Greens on the other side are trying to bring a new / old idea back into the public forum, that of a basic universal income, that comes more directly from the government, with less psychological games and hurdles than so many have to face through the welfare system.  It would cost less to administer, we are claiming.  Dr. Forget at U of M is still poring through the records of the Dauphin Mincome trial of the late 70s.  I think once the jury is out, we will not find it to be an experiment ON people, but a policy tool that was too quickly hidden, having been brandished and  – gasp – possibly beginning to end poverty for good.  Let’s hope those elected will open their ears to its potential again.

Here is an excerpt from the above-cited article, showing some of the early results of the Mincome project, and why a Universal Basic Income warrants a second look:

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Further resources: http://www.basicincome.org/bien/

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“In the period that Mincome was administered, hospital visits dropped 8.5 per cent. Fewer people went to the hospital with work-related injuries and there were fewer emergency room visits from car accidents and domestic abuse. There were also far fewer mental health visits.

It’s not hard to see why, says Forget.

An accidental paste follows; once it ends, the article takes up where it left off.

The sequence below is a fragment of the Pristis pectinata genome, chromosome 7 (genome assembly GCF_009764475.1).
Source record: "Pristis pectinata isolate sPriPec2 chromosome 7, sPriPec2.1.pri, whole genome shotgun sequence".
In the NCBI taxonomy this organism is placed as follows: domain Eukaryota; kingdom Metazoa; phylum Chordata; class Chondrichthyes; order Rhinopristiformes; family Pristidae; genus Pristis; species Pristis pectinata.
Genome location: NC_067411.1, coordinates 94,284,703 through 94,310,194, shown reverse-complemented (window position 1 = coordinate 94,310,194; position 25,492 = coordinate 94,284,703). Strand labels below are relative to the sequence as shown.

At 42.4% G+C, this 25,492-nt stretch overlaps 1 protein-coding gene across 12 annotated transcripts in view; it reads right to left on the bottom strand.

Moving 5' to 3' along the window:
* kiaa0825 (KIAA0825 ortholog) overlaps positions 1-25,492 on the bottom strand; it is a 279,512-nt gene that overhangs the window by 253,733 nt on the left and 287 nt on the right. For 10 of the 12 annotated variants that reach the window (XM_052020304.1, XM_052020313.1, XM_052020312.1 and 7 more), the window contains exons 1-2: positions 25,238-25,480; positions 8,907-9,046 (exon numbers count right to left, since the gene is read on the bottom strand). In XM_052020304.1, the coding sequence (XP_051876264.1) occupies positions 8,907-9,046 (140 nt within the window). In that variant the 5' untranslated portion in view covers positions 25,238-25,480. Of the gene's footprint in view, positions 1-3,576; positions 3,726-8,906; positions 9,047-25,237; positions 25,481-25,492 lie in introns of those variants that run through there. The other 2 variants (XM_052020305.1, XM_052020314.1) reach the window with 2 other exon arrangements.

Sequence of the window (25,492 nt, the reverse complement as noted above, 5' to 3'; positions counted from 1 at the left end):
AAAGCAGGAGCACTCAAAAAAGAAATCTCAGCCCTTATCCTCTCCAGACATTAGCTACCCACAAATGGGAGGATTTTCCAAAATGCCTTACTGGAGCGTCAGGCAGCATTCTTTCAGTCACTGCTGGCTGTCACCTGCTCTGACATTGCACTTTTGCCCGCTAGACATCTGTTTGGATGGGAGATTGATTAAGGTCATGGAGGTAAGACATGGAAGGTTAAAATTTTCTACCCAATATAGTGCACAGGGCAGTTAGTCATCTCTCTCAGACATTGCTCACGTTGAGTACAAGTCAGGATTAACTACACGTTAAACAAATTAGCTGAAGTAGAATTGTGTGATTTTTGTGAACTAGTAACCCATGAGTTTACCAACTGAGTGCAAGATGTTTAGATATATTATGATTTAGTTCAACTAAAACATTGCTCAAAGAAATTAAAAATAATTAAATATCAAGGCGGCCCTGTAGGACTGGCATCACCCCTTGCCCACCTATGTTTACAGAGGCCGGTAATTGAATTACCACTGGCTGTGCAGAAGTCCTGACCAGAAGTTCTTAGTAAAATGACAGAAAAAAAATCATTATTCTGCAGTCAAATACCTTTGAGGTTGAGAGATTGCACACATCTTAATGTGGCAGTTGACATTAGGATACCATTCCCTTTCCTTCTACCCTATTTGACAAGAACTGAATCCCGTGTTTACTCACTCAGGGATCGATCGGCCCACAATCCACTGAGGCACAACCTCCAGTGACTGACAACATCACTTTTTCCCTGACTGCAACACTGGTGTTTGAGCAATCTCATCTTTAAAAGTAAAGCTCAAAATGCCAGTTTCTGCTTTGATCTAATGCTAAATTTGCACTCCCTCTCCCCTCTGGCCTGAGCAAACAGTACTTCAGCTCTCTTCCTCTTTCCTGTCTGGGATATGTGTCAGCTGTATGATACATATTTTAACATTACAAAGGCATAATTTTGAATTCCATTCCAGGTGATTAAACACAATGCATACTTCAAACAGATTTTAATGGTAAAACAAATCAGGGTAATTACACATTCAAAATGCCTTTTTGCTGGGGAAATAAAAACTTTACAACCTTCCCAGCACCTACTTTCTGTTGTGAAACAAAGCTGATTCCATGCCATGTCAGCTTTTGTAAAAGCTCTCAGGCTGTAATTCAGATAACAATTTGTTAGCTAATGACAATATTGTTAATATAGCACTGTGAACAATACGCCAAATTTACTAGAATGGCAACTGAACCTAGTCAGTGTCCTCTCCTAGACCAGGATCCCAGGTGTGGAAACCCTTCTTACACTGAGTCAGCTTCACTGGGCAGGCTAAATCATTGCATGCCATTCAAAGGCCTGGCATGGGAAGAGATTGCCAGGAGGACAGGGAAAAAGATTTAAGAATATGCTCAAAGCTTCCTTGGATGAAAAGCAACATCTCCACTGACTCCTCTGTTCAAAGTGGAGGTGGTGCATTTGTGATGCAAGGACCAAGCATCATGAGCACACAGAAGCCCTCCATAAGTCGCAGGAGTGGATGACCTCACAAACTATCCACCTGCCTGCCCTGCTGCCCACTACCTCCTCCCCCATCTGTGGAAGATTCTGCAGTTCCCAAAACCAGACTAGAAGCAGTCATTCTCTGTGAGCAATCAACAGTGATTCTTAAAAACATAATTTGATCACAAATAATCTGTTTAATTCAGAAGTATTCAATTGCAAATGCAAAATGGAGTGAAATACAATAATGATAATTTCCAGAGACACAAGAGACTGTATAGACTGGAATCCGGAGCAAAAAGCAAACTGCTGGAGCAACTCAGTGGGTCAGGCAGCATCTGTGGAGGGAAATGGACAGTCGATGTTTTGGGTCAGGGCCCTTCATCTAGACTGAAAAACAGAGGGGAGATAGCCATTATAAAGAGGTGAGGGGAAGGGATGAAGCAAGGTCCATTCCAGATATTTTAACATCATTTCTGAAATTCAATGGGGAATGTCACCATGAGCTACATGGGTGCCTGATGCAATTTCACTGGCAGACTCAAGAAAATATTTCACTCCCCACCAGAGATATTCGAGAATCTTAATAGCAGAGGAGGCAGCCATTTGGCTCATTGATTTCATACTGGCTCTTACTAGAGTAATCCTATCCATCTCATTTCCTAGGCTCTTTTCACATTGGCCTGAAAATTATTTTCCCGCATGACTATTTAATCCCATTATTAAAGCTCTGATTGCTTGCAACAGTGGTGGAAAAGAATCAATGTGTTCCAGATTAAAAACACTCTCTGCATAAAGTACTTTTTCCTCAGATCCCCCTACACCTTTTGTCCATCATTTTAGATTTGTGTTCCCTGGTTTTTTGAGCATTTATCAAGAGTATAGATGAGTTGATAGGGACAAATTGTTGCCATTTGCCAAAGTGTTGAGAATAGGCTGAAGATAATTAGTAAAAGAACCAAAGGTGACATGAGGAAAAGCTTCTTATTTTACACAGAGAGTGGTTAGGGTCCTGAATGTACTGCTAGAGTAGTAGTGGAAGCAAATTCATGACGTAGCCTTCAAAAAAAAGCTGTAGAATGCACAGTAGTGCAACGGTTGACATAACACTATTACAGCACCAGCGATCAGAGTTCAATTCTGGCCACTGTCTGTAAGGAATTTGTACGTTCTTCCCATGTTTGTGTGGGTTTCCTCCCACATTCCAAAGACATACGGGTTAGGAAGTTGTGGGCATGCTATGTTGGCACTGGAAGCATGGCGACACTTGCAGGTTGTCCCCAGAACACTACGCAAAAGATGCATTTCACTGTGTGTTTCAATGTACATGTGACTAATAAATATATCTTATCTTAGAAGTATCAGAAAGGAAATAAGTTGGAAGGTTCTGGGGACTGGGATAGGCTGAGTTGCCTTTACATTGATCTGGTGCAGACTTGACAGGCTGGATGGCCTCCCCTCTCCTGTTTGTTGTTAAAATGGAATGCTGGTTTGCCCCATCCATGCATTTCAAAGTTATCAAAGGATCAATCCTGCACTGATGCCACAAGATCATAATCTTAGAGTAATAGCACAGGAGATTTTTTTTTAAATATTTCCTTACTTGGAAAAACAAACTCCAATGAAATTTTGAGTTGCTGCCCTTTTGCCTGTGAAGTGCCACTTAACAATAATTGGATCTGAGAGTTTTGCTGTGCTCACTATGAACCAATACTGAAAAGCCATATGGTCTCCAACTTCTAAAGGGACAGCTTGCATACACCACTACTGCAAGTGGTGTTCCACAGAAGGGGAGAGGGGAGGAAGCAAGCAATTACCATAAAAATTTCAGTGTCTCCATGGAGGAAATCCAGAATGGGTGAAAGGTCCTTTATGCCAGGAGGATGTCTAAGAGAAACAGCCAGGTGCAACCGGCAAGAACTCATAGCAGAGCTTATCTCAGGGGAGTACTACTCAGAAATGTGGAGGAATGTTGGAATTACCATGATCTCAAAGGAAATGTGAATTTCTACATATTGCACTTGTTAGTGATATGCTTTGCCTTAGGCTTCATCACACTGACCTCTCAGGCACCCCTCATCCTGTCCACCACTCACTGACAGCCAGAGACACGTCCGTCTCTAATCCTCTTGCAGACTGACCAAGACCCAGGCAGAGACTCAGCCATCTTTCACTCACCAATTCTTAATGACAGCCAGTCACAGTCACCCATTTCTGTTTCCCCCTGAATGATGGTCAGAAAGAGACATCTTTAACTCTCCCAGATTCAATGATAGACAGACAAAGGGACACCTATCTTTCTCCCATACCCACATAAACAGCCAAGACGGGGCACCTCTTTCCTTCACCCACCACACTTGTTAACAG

“When you walk around a hospital, it’s pretty clear that a lot of the time what we’re treating are the consequences of poverty,” she says.

Give people financial independence and control over their lives and these accidents and illnesses tend to dissipate, says Forget. In today’s terms, an 8.5 per cent decrease in hospital visits across Canada would save the government $4 billion annually, by her calculations. And $4 billion is the amount that the federal government is currently trying to save by slashing social programming and arts funding.”

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One thought on “Explaining the Universal Basic Income

  1. The idea of Basic Income developed within 500 years. In the last decades, however, this idea has gradually become the subject of a fast expanding public discussion due to the growing social problems. Some see it as a crucial remedy for many social ills, including unemployment and poverty: They call the Unconditional Basic Income as an inherent right, which a state has to guarantee. Others denounce it as crazy, economically flawed, ethically objectionable proposal, to be forgotten as soon as possible, and to be dumped once and for all into the dustbin of the history of ideas. However, to decide, what should happen to the idea, first people should know it and think about.
    Here are some videos to explain: http://basicincome.iovialis.org/e00.html